And then, just to make things even weirder, Graham’s dead wife shows up as well. Blimey.
An Un-frog-ettable Ending
So what on earth is going on? Well, nothing on Earth at all, actually. The Doctor deduces that they’re in a whole separate universe, masquerading as an idyllic version of their own in order to trap them. The ‘Solitract’ is a neat concept that fits nicely into Time Lord mythology without taking anything away from it. (The same goes for the Doctor’s seven grandmothers!). What it gives us, then, is a touching denouement about overcoming grief. Erik and Graham have to accept that Trine and Grace aren’t real – the only way to get back home is to let their loved ones go. Bradley Walsh, as expected, wrings every last emotion out of his performance. It’s utterly heart-breaking. What’s more, it makes things all the more impactful when Ryan finally calls him “Grandad” at the episode’s close.
But we can’t discuss It Takes You Away without discussing the talking frog. Once everyone else has been expelled from the mirror universe, only the Doctor and the Solitract remain. For some, this will be a brilliantly bonkers leap into absurdity, like something right out of Douglas Adams’ Hitchhiker’s Guide to the Galaxy. For others, this will be where the episode completely croaks (pun fully intended). Certainly, when we sat down to watch this story, we never would have predicted the antagonist being an amphibian voiced by Sharon D. Clarke. (Let alone Jodie Whittaker blowing it a kiss goodbye!). For our money though, it’s exactly the right amount of crazy. Make no mistake: this is Doctor Who with the madness cranked up to thirteen. It Takes You Away is a stunning departure from the safe, plodding stories seen previously in Series 11. If you wanted something different, it doesn’t come more different than this.
Warts and All
But even though we loved it, It Takes You Away wasn’t perfect. The ever-changing tone (from horror, to fantasy, to… surrealism?!) meant that it was a jack of all trades and master of none. We’d happily watch an episode devoted to any of its individual concepts, which all oozed potential but only had about 15 minutes each to develop. There were also some ongoing pitfalls – an over-reliance on the sonic screwdriver, and quite a lot of talky exposition. By no means dealbreakers, but distracting all the same. At least it was consistent with the rest of the Series 11…!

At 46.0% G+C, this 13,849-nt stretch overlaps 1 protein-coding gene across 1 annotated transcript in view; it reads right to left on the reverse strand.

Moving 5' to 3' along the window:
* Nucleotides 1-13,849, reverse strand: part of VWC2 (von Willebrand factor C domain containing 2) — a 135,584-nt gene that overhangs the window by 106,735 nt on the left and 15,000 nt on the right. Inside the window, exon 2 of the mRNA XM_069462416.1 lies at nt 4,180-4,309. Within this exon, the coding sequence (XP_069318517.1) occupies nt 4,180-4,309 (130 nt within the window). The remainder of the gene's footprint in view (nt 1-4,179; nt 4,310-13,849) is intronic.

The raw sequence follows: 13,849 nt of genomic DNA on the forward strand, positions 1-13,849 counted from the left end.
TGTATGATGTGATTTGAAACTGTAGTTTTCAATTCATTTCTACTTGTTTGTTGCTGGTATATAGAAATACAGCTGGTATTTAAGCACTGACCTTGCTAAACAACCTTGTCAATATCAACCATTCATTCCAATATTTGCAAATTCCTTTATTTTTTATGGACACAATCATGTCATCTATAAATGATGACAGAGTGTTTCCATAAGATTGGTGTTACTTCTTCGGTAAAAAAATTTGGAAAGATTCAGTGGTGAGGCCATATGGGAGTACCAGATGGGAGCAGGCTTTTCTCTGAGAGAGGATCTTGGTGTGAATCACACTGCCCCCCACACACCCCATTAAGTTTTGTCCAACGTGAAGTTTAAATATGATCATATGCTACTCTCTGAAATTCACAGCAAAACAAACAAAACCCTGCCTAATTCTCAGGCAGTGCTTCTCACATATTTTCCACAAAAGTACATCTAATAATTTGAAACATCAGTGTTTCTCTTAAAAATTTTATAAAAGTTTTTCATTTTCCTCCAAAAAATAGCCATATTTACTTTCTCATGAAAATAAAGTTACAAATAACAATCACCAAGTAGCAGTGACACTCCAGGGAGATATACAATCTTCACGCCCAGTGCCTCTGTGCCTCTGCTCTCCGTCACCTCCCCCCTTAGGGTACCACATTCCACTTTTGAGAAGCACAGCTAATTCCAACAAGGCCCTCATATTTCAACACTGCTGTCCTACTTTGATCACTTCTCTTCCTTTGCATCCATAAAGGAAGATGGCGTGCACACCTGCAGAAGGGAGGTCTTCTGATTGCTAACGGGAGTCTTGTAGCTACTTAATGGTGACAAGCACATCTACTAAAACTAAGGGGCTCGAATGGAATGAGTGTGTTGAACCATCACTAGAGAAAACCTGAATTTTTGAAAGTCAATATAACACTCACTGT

There was also a niggling sensation that It Takes You Away could have been something so much bigger. Had it been tied into a larger narrative (as Part One of a finale, or a lead-in like Turn Left or Face the Raven), the ramifications could have been immense. We were almost convinced that the mirror world would turn out to be a trap set by this series’ big bad. Imagine the Time Lords, or the Daleks, or even the Stenza showing up in the Solitract world. Hype levels for next week’s finale would have shot through the roof! Instead: talking frog. That’s some epic trolling. True to Chris Chibnall’s word, this remains a season of standalone stories, removed from almost everything that came before it. This episode still works fine as it is – but oh, for what more it could have been.
All in all, It Takes You Away safely added to Doctor Who’s legacy of memorable penultimate episodes. With twists and turns at every corner, it spins a ribbit-ing yarn (ahem) that will certainly surprise – even if it doesn’t always delight.